MAA NEWS MAA NEWS Grows Edition 2017_w - Page 10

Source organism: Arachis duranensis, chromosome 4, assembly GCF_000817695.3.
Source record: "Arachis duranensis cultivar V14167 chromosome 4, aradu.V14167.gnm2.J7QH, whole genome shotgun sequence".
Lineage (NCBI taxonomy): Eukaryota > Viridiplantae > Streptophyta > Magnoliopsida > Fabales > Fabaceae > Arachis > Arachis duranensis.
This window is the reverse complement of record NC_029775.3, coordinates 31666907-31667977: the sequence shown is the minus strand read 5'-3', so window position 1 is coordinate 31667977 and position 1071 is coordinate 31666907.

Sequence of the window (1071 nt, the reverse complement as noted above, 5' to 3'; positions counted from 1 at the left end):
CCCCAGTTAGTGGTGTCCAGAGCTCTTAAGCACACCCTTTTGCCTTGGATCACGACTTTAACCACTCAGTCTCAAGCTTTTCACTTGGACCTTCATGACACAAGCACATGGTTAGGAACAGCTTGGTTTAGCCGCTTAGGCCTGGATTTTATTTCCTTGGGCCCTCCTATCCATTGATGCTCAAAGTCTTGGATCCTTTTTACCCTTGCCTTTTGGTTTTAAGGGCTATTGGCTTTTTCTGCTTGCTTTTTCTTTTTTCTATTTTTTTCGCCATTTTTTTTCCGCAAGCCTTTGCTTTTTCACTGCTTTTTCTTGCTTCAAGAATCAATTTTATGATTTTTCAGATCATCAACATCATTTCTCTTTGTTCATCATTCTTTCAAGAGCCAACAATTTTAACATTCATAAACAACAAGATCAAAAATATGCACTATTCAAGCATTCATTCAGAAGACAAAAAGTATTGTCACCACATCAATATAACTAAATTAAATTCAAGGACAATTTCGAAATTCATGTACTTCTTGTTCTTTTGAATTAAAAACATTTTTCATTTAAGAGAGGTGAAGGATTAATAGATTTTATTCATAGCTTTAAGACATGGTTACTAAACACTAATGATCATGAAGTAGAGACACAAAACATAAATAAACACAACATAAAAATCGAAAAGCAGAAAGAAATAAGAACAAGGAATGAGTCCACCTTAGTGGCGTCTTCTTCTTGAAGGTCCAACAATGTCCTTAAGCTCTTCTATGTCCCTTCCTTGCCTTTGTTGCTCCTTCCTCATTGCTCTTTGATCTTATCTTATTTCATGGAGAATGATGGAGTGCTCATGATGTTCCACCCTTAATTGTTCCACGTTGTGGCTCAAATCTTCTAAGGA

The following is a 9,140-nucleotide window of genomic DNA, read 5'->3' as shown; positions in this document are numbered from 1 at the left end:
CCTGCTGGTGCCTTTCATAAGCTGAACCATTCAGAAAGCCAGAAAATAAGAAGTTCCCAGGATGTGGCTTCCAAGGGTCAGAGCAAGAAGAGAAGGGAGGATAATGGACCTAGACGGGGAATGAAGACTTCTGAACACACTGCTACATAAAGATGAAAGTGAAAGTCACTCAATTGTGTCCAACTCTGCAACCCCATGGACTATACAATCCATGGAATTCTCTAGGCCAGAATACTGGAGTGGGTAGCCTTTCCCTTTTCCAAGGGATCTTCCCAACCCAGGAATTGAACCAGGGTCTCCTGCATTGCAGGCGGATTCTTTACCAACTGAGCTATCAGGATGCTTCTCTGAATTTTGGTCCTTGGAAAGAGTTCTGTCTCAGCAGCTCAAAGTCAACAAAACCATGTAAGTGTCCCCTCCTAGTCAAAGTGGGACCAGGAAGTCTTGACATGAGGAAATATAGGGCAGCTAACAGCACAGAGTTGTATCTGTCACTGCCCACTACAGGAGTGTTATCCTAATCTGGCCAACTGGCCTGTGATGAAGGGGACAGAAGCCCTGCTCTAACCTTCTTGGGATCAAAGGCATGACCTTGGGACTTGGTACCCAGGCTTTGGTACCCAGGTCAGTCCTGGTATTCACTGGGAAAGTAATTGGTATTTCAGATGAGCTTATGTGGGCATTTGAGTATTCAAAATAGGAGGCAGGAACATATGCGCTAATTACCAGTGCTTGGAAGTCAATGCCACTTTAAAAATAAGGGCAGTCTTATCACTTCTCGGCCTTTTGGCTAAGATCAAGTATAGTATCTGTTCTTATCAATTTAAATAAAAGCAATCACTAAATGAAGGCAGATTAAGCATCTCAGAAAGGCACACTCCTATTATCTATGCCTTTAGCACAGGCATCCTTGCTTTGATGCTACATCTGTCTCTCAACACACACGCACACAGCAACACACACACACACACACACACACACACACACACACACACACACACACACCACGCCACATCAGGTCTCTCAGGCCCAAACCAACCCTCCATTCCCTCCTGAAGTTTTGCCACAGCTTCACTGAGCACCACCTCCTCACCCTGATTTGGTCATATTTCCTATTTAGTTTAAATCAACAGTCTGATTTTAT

Out of Sight, Out of Mind, Out of Pocket. by Noah Wilson-Rich, Ph.D. What are the four elements that make for successful horticul- ture? The first three are obvious to anyone who designs, plants or grows: sun, water and nutrients. But the fourth? Could it be hard work or TLC? Yes, those play an important role, but there’s one crucial element that’s often taken completely for granted: bees. Without bees, much of what we grow would never be pollinated. We’d have no fruits, no nuts, and very few vegetables. Our seed stock would collapse. Nutritious food would disappear. And every horticultural business would suffer. Until the emergence of Colony Collapse disorder, it was easy for everyone in this industry to ignore the health of bees. We can’t anymore. As people whose livelihoods depend on the health of the natural world (environments we create), we all need to care. If we don’t, our businesses, like the bee colonies we depend on, could collapse as well. I hope that got your attention. Fortunately, it’s not all doom and gloom. We’re learning a lot about what negatively impacts bee health – pesticides, disease, insects--and how we can mitigate these factors. Using this initial data, well monitored and well cared for beehives are making a comeback. But we’re not out of the woods yet – 44% of U.S. honeybee beehives perish annually. That means each spring, we start with only about half the honey- bees we need. Existing beekeepers are in a constant battle to catch up. The short-term solution is simple: we need more bees, and we need more beekeepers. Long-term, we need better answers to how to stop this terrible problem. That’s where your business can help. Growing organic herbs, fruits or vegetables? You have the ideal environment for honey- bees. Operate a nursery or garden center? Customers who know and care about the plight of bees will applaud you for pitching in and being part of the solution. Even design firms can partici- pate – commercial building roofs can be surprisingly safe and effective environments for beehives and pollinator habitats. If you’re not already keeping bees, think about hosting beehives – you don’t even have to tend them, someone else can do that for you. That’s where organizations like The Best Bees Company come in. We care for over 553 beehives in 394 locations in New England alone. Our professional beekeepers set up bee- hives, and service them throughout the growing season. With careful observation, we’re able to address the needs of individual colonies, improving their chance for survival. As part of our mis- sion to expand healthy bee populations, we operate a 501(c)3 non-profit, the Urban Beekeeping Laboratory and Bee Sanctuary, which uses our beekeeping operations to conduct research on beehive health. Monitoring thousands of beehives gives us invaluable data on local conditions and how to address them. By working with bees, you’ll help to save them and the environ- ment of New England. In the long run, that will be very good for your business. If you’d like to learn more about the role of bees in our industry, and what you can do to help, please attend Noah’s session at New England GROWS on Thursday, November 30, 2017: The Power of Nature: Our Future with Bees. Noah Wilson-Rich Founding Partner, The Best Bees Company Future Leaders’ Sponsorship helps workforce development GROWS is the best place for students to explore the possibilities and potential available to them in our growing industry. Hundreds of students attend educational sessions, dig into special interest areas with live demos, check out work-study and internship opportunities and participate in the Future Leader of the Year essay contest. Industry sponsors serve as Future Leader Ambassadors during the conference. Special badge decals indicate that they are available to spend one-on-one time with students and provide additional information about careers in the green industry. Display tables for sponsors are provided at the daily Future Leaders orientation session. A limited number of sponsorship opportunities are still available. The $600 sponsorship fee helps defray the cost of program promotion, meeting room rental, A/V equipment, lunch vouchers, and prizes. For more information on the benefits of sponsorship, please contact Janet Walsh via e-mail at or by phone at (508) 653-3009. 10 MAA NEWS / GROWS Edition 2017